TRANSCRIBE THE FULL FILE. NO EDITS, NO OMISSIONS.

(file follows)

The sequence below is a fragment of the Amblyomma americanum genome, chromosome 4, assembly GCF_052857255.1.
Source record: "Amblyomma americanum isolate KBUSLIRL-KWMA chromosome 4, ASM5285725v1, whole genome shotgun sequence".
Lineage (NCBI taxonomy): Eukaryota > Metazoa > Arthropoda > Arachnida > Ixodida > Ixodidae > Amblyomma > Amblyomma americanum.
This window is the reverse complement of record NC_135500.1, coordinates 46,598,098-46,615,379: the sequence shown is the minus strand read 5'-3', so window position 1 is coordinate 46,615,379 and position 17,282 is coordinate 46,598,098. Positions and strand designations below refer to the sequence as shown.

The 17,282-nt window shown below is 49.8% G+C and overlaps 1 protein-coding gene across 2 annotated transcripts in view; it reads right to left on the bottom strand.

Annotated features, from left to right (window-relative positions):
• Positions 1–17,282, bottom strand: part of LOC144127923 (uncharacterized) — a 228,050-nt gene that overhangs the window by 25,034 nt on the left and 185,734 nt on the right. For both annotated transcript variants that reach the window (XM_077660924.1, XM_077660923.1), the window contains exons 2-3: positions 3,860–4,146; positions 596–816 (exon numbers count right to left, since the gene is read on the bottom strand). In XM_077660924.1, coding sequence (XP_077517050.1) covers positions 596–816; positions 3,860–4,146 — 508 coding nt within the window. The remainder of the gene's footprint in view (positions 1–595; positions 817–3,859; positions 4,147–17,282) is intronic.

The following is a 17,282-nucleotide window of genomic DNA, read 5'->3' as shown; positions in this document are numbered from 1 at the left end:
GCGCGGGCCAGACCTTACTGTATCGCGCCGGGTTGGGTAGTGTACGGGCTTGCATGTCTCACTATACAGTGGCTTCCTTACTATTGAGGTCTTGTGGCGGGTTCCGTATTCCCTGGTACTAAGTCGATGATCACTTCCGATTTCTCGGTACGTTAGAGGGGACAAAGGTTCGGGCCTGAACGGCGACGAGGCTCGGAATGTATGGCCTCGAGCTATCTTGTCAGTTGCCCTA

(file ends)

The sequence below is a fragment of the Amblyomma americanum genome, chromosome 4, assembly GCF_052857255.1.
Source record: "Amblyomma americanum isolate KBUSLIRL-KWMA chromosome 4, ASM5285725v1, whole genome shotgun sequence".
Lineage (NCBI taxonomy): Eukaryota > Metazoa > Arthropoda > Arachnida > Ixodida > Ixodidae > Amblyomma > Amblyomma americanum.
This window is the reverse complement of record NC_135500.1, coordinates 46,598,098-46,615,379: the sequence shown is the minus strand read 5'-3', so window position 1 is coordinate 46,615,379 and position 17,282 is coordinate 46,598,098. Positions and strand designations below refer to the sequence as shown.

The 17,282-nt window shown below is 49.8% G+C and overlaps 1 protein-coding gene across 2 annotated transcripts in view; it reads right to left on the bottom strand.

Annotated features, from left to right (window-relative positions):
• Positions 1–17,282, bottom strand: part of LOC144127923 (uncharacterized) — a 228,050-nt gene that overhangs the window by 25,034 nt on the left and 185,734 nt on the right. For both annotated transcript variants that reach the window (XM_077660924.1, XM_077660923.1), the window contains exons 2-3: positions 3,860–4,146; positions 596–816 (exon numbers count right to left, since the gene is read on the bottom strand). In XM_077660924.1, coding sequence (XP_077517050.1) covers positions 596–816; positions 3,860–4,146 — 508 coding nt within the window. The remainder of the gene's footprint in view (positions 1–595; positions 817–3,859; positions 4,147–17,282) is intronic.

The following is a 17,282-nucleotide window of genomic DNA, read 5'->3' as shown; positions in this document are numbered from 1 at the left end:
GCGCGGGCCAGACCTTACTGTATCGCGCCGGGTTGGGTAGTGTACGGGCTTGCATGTCTCACTATACAGTGGCTTCCTTACTATTGAGGTCTTGTGGCGGGTTCCGTATTCCCTGGTACTAAGTCGATGATCACTTCCGATTTCTCGGTACGTTAGAGGGGACAAAGGTTCGGGCCTGAACGGCGACGAGGCTCGGAATGTATGGCCTCGAGCTATCTTGTCAGTTGCCCTA